Upon arriving in the next town and ending up at a bar, a man tries to go out with Dasdô. Ciço stops him, and pushes him away. Salomé ends up going and having sex with the man, and Ciço states that he will take the bus to Brasília with Dasdô. The next morning however, he is outside Lorde Cigano and Salomé's hotel room. He states that he won't go to Brasília, and confesses his eternal love for Salomé.

Lorde Cigano, however, finally loses his patience with Ciço, and punches him multiple times, knocking him out, and wheels him out and onto the bus. Ciço and Dasdô end up taking the bus down to a small home in Brasília.

Some time later, Ciço and Dasdô are performing onstage in a small club with a band, with their child playing in the band. Ciço hears the sound of a loudspeaker, and goes outside to see a much more modern truck with neon lights, the new "Caravana Rolidey", driven by Salomé with Lorde Cigano in the passenger seat. He asks Ciço and Dasdô to rejoin them, and tells him that they are going inland to bring civilization, telling them that the innermost area has never seen anything like them. Ciço declines, however, and Lorde Cigano returns to the van, as he and Salomé drive off along the highway.

Geography of the movie

The movie has a thematic richness in the way it presents its locations. The region depicted is northeastern Brazil, characterized by historical lack of rain, which is to Brazil something like a combination of the dry midwest and the folkloric South of the United States. It is a region many leave to find work towards the south (Rio de Janeiro, São Paulo). They are in the sertão, a word for which there is no exact translation in any language, but approximately "the backlands", far from a city. Country music in Brazil is sertão music, "música sertaneja”. The partly navigable São Francisco River, at the movie's opening, is Brazil's largest river outside the Amazon watershed, and the longest river totally in Brazil. It (not the Amazon) is culturally in Brazil something like the Mississippi is in the U.S. Another major river, the Xingu, also appears.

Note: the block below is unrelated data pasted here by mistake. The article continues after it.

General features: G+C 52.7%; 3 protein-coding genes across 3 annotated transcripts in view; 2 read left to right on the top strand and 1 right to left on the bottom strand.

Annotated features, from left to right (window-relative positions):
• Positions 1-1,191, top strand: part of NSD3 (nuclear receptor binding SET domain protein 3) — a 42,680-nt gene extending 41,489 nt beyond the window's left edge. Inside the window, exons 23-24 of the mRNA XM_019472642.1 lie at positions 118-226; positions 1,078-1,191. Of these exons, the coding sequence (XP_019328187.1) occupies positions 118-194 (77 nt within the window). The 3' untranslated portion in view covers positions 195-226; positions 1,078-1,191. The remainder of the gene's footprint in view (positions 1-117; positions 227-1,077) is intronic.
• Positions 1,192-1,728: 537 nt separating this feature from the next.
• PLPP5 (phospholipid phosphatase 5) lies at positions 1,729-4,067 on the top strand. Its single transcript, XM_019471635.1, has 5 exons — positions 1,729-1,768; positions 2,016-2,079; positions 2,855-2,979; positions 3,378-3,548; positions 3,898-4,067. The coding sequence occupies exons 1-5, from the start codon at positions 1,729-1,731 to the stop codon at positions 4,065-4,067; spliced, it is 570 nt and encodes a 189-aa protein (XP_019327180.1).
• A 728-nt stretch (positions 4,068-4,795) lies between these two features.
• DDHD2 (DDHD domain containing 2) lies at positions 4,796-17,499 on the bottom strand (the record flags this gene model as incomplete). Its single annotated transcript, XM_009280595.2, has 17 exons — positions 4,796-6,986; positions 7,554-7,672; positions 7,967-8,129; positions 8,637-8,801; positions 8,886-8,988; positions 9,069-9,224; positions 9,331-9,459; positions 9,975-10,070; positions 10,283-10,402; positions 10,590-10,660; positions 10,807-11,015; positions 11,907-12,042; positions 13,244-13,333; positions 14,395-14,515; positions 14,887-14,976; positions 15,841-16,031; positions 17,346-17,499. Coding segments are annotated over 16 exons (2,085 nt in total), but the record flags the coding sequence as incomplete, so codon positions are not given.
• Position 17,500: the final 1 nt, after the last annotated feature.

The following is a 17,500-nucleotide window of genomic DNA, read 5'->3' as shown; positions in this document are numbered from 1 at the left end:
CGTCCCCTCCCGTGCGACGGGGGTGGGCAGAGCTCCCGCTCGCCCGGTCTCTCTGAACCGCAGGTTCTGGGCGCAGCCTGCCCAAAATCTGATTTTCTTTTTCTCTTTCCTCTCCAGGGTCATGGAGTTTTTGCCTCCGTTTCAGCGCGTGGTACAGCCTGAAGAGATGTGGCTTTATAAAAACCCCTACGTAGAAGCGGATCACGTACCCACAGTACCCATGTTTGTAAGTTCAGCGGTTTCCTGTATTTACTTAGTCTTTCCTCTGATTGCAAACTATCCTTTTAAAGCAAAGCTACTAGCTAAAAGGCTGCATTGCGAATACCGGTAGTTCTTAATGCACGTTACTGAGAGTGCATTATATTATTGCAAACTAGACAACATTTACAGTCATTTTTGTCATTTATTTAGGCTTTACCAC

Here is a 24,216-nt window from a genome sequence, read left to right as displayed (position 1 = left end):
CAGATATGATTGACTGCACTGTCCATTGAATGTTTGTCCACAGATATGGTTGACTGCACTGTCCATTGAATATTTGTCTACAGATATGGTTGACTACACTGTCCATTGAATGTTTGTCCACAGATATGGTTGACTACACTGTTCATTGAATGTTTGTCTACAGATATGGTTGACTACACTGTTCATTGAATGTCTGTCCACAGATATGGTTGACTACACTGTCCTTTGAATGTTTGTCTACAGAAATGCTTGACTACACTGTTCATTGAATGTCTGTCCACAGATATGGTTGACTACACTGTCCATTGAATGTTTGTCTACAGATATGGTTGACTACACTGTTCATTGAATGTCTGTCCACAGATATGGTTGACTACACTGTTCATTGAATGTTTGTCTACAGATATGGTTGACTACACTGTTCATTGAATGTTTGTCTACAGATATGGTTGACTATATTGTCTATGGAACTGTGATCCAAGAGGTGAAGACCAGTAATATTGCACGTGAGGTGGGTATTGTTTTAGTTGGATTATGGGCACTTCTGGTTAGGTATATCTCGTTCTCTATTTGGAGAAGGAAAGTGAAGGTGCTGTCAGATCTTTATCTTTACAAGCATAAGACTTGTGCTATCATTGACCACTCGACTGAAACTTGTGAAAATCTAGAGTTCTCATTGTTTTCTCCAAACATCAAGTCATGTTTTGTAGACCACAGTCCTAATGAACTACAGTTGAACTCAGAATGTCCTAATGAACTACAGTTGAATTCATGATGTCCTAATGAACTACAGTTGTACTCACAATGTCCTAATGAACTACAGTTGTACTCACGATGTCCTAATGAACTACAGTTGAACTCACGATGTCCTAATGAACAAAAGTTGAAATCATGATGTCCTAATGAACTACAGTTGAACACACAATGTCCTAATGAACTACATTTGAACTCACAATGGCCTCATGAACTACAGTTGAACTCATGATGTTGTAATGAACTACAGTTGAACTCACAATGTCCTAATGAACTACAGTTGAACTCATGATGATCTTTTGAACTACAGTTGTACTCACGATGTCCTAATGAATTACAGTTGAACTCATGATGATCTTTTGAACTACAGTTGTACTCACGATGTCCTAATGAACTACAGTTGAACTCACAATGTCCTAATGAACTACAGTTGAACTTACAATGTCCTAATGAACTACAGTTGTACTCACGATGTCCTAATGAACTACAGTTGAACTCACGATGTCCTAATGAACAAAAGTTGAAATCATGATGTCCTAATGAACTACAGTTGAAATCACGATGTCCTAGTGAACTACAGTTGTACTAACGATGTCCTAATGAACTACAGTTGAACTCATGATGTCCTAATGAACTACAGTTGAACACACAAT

There are a number of shots of rivers, boats, and a ferry - the boats and ferry old, not pretty, utilitarian. This is the past — river transportation.

Modern transportation is via highways. A major theme is the expansion of modern civilization, from the northeast into the west, into the adjacent Amazon jungle. We see a bulldozer, and television antennae are discussed — into the jungle, building highways, destroying native cultures; the Caravan, while decrying this, is in fact participating in the process. At one place, the male lead says that the Caravan is civilization, which it is bringing to those that don't have it. The mute truck driver is said to represent the working class: mute, in the Brazil of the 1960s. A social service organization, Casa do Ceará ("The Ceará House", Ceará being a northeastern state), with extravagant promises, is ridiculed. A mayor is hypocritical; women are exploited. Yet the mood is optimistic: it's great to have a truck, the title song says, and to set off on the road. "The sun will never set" are the concluding words of the title song, which concludes the movie.

Native Brazilians

Brazilian whites and mulattoes (more numerous than the whites) coexist with the pre-contact native Brazilians somewhat like white Americans do with native Americans. Once the Caravan takes the Pan-American Highway, recently constructed and still unpaved, they meet native Brazilians in Bolivia. Some ask for a ride to the next major city, Altamira. The most important of the natives is their ruler, who says "my kingdom ["audiencia"] is over." His elderly father attempts to make conversation about the President of Brazil, as if they were equals, both heads of countries.